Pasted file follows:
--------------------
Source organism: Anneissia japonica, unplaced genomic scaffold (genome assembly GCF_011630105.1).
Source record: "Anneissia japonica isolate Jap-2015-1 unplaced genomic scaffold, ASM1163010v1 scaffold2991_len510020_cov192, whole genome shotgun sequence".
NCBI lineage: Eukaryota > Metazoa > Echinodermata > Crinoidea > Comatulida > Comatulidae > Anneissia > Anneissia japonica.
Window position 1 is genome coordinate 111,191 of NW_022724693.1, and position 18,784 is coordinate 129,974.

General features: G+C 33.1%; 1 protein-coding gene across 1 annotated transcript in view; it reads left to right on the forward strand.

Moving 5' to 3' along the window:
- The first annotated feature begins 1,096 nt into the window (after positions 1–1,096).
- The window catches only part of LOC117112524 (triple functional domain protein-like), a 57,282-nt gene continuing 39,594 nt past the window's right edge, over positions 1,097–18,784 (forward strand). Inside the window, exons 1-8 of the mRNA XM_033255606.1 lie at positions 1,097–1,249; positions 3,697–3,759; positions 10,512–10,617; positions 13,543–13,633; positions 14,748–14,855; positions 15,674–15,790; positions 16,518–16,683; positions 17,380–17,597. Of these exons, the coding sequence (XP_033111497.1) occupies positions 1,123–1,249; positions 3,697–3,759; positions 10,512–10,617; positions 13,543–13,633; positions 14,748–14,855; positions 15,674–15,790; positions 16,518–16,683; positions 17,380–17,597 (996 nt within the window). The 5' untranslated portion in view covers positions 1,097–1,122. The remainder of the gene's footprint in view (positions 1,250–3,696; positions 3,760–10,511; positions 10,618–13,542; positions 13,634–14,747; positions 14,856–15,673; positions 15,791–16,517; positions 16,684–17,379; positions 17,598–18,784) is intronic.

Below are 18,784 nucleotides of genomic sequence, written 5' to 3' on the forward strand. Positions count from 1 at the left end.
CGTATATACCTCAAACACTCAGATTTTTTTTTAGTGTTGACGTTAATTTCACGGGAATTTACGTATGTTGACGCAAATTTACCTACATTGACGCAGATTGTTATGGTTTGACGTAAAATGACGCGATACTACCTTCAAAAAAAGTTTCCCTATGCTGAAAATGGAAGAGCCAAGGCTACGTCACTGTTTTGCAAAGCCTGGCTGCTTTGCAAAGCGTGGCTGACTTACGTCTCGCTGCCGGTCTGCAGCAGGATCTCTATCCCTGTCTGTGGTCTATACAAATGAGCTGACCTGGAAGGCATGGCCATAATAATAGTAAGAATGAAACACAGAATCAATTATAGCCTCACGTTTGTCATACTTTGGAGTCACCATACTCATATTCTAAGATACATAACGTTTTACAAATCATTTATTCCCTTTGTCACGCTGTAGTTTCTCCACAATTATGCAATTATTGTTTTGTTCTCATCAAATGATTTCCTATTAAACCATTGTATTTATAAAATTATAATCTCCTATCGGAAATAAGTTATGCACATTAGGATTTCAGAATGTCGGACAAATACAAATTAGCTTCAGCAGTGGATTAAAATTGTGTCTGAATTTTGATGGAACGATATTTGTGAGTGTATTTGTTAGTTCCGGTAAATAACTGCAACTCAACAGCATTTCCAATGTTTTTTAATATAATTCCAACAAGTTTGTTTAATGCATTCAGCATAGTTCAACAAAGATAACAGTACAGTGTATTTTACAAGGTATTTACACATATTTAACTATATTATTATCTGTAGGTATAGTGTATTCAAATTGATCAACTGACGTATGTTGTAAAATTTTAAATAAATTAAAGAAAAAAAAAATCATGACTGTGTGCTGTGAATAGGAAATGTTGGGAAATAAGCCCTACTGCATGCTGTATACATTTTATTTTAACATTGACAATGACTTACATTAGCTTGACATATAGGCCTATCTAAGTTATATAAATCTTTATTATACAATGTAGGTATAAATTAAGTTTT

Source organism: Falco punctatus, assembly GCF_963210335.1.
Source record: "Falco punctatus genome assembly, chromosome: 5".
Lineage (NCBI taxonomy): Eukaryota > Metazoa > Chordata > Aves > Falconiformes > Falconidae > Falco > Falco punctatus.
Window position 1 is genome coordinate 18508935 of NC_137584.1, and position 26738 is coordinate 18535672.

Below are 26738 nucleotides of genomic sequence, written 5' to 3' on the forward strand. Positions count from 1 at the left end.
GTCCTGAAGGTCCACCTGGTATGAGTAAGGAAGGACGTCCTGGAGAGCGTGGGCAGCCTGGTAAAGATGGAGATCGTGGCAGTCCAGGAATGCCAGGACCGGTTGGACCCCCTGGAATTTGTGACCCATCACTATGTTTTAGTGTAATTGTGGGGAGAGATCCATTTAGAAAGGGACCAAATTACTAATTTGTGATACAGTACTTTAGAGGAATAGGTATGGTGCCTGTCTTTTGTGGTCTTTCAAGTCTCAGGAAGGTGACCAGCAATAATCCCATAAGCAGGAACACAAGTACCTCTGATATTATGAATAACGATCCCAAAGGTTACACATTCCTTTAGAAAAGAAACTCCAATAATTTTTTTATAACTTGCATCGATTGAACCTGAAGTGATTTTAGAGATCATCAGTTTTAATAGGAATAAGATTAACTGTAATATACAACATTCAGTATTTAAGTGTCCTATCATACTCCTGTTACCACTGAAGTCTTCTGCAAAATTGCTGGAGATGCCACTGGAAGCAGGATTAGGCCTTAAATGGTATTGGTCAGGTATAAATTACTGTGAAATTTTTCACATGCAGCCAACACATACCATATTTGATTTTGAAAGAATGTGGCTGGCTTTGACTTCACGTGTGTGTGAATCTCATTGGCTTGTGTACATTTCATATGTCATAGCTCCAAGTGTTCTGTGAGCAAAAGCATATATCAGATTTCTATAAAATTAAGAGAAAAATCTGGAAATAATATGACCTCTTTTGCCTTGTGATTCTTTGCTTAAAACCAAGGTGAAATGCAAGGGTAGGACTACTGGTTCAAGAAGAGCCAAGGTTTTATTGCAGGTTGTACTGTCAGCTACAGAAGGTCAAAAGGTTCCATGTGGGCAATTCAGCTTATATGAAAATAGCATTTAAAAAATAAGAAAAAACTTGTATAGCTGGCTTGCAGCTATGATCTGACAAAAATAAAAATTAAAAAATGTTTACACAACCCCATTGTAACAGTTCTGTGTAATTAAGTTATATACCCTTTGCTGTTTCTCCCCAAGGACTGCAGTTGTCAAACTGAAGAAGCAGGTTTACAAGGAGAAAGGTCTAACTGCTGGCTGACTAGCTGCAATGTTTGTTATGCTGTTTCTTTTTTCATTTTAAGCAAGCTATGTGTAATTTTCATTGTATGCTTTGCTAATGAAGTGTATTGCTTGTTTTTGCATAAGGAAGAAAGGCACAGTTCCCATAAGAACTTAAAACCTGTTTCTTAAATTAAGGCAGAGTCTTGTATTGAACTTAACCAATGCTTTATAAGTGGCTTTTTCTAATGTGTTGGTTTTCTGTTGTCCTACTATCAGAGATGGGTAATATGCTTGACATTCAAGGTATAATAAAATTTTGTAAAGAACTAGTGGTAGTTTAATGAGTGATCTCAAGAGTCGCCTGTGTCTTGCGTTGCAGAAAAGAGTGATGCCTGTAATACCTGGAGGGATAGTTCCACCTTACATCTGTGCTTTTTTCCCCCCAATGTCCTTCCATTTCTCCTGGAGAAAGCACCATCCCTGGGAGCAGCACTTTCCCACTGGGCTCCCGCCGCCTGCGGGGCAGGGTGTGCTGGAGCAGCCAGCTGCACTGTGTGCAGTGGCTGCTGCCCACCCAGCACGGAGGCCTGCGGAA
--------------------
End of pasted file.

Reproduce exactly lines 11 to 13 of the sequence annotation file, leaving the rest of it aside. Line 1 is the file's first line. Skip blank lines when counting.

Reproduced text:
Source organism: Falco punctatus, assembly GCF_963210335.1.
Source record: "Falco punctatus genome assembly, chromosome: 5".
Lineage (NCBI taxonomy): Eukaryota > Metazoa > Chordata > Aves > Falconiformes > Falconidae > Falco > Falco punctatus.